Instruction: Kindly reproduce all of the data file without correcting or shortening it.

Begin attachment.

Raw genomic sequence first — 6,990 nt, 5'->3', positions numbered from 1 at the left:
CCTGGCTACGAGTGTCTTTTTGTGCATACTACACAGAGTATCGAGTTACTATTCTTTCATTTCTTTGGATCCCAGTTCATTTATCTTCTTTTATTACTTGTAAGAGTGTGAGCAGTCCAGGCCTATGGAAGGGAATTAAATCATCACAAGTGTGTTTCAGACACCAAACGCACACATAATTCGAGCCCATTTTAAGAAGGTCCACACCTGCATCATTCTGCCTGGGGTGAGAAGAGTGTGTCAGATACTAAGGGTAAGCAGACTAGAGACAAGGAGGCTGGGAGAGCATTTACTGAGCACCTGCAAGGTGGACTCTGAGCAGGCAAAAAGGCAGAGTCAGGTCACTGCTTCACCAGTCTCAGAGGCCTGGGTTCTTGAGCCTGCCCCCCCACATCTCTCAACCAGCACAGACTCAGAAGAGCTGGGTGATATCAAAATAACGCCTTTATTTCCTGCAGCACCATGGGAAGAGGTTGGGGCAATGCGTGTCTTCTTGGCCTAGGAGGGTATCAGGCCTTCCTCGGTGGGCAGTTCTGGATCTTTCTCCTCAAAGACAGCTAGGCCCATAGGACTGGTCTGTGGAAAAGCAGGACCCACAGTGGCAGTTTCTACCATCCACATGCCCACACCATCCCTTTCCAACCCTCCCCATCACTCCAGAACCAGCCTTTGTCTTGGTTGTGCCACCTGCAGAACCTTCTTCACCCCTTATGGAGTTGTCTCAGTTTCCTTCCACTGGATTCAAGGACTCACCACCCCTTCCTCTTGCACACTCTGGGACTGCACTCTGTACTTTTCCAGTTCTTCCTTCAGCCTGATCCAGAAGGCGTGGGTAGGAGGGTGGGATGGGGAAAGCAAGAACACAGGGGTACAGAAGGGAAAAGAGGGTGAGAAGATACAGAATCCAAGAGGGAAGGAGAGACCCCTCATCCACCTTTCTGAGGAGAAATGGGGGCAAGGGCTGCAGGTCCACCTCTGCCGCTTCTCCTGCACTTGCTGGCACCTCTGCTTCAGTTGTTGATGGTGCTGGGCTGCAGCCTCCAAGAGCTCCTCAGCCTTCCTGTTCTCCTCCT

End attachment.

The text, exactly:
Raw genomic sequence first — 6,990 nt, 5'->3', positions numbered from 1 at the left:
CCTGGCTACGAGTGTCTTTTTGTGCATACTACACAGAGTATCGAGTTACTATTCTTTCATTTCTTTGGATCCCAGTTCATTTATCTTCTTTTATTACTTGTAAGAGTGTGAGCAGTCCAGGCCTATGGAAGGGAATTAAATCATCACAAGTGTGTTTCAGACACCAAACGCACACATAATTCGAGCCCATTTTAAGAAGGTCCACACCTGCATCATTCTGCCTGGGGTGAGAAGAGTGTGTCAGATACTAAGGGTAAGCAGACTAGAGACAAGGAGGCTGGGAGAGCATTTACTGAGCACCTGCAAGGTGGACTCTGAGCAGGCAAAAAGGCAGAGTCAGGTCACTGCTTCACCAGTCTCAGAGGCCTGGGTTCTTGAGCCTGCCCCCCCACATCTCTCAACCAGCACAGACTCAGAAGAGCTGGGTGATATCAAAATAACGCCTTTATTTCCTGCAGCACCATGGGAAGAGGTTGGGGCAATGCGTGTCTTCTTGGCCTAGGAGGGTATCAGGCCTTCCTCGGTGGGCAGTTCTGGATCTTTCTCCTCAAAGACAGCTAGGCCCATAGGACTGGTCTGTGGAAAAGCAGGACCCACAGTGGCAGTTTCTACCATCCACATGCCCACACCATCCCTTTCCAACCCTCCCCATCACTCCAGAACCAGCCTTTGTCTTGGTTGTGCCACCTGCAGAACCTTCTTCACCCCTTATGGAGTTGTCTCAGTTTCCTTCCACTGGATTCAAGGACTCACCACCCCTTCCTCTTGCACACTCTGGGACTGCACTCTGTACTTTTCCAGTTCTTCCTTCAGCCTGATCCAGAAGGCGTGGGTAGGAGGGTGGGATGGGGAAAGCAAGAACACAGGGGTACAGAAGGGAAAAGAGGGTGAGAAGATACAGAATCCAAGAGGGAAGGAGAGACCCCTCATCCACCTTTCTGAGGAGAAATGGGGGCAAGGGCTGCAGGTCCACCTCTGCCGCTTCTCCTGCACTTGCTGGCACCTCTGCTTCAGTTGTTGATGGTGCTGGGCTGCAGCCTCCAAGAGCTCCTCAGCCTTCCTGTTCTCCTCCT